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IndyBar celebrates Judge Zore, remembers Joe Russell

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A veteran Marion Superior trial court judge and a longtime attorney whose death this year saddened the Indianapolis legal community were honored Wednesday by the Indianapolis Bar Association.

Marion Superior Judge Gerald Zore was presented with the Silver Gavel award for judicial and professional accomplishments during 39 years on the bench. C. Joseph Russell, a Krieg DeVault LLP partner who died in July, was posthumously awarded the IndyBar’s Professionalism Award.

“We were privileged to have Joe as our colleague until his untimely passing,” fellow Krieg DeVault partner Debra Daniels said of Russell in presenting the honor to his widow, Betsy Russell, also a Krieg DeVault partner.

Betsy Russell said she imagined her husband looking down approvingly on the bar’s annual Professionalism Luncheon. “Knowing my husband, he is also really liking this,” Betsy Russell said of the honor.

C. Joseph Russell was a past IndyBar president and was active in numerous professional and community associations.

Zore accepted his award with modest words of thanks, but Marion Superior Magistrate Victoria Ransberger noted Zore, who currently presides in probate court, was the longest-serving active trial court judge in Indiana. James Voyles of Voyles Zahn & Paul called Zore “a fabulous judge … and I’m proud to call him my friend.”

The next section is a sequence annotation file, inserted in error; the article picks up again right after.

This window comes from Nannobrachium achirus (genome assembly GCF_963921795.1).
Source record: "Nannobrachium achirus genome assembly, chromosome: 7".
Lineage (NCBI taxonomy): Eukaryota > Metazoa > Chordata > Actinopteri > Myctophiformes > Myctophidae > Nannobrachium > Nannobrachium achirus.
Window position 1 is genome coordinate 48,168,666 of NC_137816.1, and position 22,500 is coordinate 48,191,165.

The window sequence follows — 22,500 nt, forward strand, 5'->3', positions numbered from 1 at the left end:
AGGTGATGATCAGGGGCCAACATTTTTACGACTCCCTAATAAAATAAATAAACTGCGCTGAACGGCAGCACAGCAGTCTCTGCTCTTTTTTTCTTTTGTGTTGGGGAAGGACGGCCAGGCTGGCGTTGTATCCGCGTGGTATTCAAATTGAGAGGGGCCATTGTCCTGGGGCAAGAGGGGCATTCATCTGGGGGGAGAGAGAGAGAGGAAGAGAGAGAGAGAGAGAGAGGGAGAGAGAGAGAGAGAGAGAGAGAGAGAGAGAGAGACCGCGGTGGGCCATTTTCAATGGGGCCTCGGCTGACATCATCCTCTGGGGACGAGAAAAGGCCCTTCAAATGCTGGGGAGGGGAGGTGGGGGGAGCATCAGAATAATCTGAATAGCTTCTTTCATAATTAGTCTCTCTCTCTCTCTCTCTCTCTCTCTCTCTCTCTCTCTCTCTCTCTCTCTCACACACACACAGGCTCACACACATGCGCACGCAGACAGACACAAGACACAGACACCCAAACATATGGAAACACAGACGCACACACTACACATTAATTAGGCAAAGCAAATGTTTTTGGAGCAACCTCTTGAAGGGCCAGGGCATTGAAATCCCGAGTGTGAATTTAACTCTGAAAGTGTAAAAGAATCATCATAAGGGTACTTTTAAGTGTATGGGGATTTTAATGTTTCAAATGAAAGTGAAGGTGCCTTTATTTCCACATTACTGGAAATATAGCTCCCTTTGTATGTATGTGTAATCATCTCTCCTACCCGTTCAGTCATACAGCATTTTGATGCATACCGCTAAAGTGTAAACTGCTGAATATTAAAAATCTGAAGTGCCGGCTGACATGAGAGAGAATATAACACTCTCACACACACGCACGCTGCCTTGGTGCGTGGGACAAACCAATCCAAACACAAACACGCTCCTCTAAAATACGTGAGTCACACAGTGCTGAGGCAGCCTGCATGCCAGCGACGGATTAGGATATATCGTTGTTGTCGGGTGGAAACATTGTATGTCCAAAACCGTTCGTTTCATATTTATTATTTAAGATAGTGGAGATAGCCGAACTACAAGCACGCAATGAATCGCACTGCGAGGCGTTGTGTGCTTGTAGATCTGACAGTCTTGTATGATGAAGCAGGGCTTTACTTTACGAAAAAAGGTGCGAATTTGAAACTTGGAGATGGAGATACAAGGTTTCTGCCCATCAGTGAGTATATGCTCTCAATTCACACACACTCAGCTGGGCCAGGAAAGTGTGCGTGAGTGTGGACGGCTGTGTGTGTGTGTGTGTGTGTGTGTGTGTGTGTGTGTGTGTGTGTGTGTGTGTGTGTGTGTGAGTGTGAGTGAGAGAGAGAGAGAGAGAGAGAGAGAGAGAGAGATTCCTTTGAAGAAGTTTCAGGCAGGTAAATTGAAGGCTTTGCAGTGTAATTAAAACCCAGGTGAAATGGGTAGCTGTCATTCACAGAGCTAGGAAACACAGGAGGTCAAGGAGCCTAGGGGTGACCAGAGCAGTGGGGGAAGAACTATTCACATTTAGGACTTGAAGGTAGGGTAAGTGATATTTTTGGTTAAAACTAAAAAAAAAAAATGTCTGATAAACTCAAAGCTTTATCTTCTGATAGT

Indiana Supreme Court Justice Loretta Rush delivered the keynote speech at which she praised the IndyBar’s leadership and outreach initiatives that she said are exemplary to other bar associations around the state.

Rush drew on her experience going through the selection process before her appointment to the Supreme Court in stressing the importance of civility and professionalism.

Rush said her mother’s advice in dealing with difficult personalities – “a little sugar goes a long way” – turned out to be good instruction when those vetting her for the high court contacted a wide range of lawyers who came before her as a judge or who she opposed before that as an trial attorney.

“No matter how tough your cases, don’t get personal,” she counseled.

But seeing an increasing number of disciplinary complaints lodged against attorneys – up about 15 percent last year compared with the year before – is concerning, she said. “Obviously there are problems with civility and professionalism.”

Rush offered three tips for professional improvement: live a balanced life, find some mentors, and zealously protect your reputation.  
 

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  1. Diocese of Fort Wayne-South Bend in December, but U.S. District Judge Robert Miller later reduced that to about $540,000 to put the damages for suffering under the statutory cap of $300,000.

  2. I was trying to remember, how did marriage get gay in Kentucky, did the people vote for it? Ah no, of course not. It was imposed by judicial fiat. The voted-for official actually represents the will of the majority in the face of an unelected federal judiciary. But democracy only is just a slogan for the powerful, they trot it out when they want and call it bigotry etc when they don't.

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